“This tablet is placed as a tribute of affection by JA Johannes Esquire of the firm of Johannes Brothers, merchants of Madras, over the mortal remains of Zechariah Johannes, his eldest and beloved son, who died on 26th September 1859, aged 17 years and four months,” reads a white marble tablet placed below the belfry of the 251-year-old St Mary Church on Armenian Street in Chennai, the one and only Armenian church in Tamil Nadu. Even though Chennai was a major centre of the Armenian traders in the 17th and 18th centuries, many left the place after India got independence due to various reasons. Today, only two Armenians live in the city. There are barely 200 Armenians living across India with Kolkata housing the highest number of Armenians at about 75.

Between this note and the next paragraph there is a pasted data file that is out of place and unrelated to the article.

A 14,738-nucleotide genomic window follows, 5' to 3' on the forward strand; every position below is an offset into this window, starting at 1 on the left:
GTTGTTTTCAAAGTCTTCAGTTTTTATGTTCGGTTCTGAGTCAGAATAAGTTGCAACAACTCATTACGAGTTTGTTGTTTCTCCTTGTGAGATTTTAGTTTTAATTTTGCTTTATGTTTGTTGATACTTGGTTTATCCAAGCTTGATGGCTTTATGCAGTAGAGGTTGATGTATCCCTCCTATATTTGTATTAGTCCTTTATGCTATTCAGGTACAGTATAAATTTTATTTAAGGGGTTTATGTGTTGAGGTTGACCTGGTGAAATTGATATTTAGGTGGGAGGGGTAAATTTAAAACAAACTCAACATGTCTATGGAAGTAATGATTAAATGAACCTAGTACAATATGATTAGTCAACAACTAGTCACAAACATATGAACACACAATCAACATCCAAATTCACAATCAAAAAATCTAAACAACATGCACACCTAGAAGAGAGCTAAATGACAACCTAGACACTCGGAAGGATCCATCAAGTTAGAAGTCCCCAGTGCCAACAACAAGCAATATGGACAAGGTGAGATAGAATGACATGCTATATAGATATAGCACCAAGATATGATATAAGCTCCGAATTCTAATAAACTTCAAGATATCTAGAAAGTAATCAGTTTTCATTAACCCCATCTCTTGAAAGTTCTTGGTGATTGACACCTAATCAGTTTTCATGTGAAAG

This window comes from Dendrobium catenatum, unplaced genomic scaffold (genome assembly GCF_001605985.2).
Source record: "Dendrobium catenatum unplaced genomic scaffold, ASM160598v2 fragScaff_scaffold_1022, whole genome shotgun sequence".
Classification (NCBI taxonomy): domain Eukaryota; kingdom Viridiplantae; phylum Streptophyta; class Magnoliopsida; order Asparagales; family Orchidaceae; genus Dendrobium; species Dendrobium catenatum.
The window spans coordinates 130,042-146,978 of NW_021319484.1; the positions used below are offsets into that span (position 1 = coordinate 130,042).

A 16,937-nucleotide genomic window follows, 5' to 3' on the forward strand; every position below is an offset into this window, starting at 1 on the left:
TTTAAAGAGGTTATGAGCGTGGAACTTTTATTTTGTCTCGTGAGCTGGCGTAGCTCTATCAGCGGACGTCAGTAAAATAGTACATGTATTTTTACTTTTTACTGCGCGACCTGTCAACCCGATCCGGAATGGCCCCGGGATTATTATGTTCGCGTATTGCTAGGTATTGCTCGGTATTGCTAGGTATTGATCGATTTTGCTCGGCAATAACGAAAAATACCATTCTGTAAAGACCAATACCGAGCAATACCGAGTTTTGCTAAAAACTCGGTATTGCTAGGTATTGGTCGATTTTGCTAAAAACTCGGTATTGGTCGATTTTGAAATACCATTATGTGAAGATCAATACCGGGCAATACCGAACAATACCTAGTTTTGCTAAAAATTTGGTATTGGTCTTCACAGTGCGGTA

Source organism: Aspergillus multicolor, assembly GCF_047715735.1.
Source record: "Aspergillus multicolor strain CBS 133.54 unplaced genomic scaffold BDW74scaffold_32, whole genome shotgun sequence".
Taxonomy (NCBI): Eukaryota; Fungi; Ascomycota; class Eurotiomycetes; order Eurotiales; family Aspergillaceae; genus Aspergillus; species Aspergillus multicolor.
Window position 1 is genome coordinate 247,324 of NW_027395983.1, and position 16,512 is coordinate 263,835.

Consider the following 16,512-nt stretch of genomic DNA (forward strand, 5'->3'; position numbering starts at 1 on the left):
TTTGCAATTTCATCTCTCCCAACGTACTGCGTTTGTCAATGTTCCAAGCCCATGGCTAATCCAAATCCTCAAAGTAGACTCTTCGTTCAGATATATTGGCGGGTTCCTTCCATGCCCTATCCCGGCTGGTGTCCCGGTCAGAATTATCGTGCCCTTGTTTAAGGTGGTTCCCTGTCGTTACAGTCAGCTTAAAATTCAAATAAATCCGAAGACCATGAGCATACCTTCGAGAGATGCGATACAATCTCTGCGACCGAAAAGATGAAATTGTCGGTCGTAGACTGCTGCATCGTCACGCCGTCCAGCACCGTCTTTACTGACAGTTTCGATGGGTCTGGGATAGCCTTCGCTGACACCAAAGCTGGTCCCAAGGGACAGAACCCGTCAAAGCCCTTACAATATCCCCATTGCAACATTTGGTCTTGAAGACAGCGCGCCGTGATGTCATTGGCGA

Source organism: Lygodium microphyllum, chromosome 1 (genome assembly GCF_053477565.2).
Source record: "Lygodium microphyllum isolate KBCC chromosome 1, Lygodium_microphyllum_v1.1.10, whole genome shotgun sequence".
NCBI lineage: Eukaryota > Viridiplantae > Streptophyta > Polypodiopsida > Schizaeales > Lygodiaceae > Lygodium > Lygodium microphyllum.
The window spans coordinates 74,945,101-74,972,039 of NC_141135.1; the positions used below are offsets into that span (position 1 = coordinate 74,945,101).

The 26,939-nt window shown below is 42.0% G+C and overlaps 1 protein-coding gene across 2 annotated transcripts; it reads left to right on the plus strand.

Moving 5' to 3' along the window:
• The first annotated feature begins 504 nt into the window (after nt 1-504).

The population of Armenians may be dwindling, but their history is flourishing. A church and a street in the name of Armenians in Chennai stand testimony to it. Madras is where many significant historic events of Armenia took place. Constructed in 1772 in Georgetown in Madras, the St Mary Church stands testimony to many historic events. The first Armenian journal ever printed in any part of the world was published in Madras in 1794. As you enter the church, you see a decorated burial of Haruthiun Shmavonian (1750-1824), an Armenian priest and editor and publisher of the first Armenian journal called Azdarar (Intelligencer).
Considered the father of Armenian journalism, Shmavonian published Azdarar for 18 consecutive months until 1796. “I saw a copy of Azdarar at the central library of Armenia when I visited the country in 2007. We don’t know how he printed it and where in Madras he did it. We couldn't locate it anywhere in the city,” said Michael Stephen, who was caretaker of the church between 1992 and 2004.
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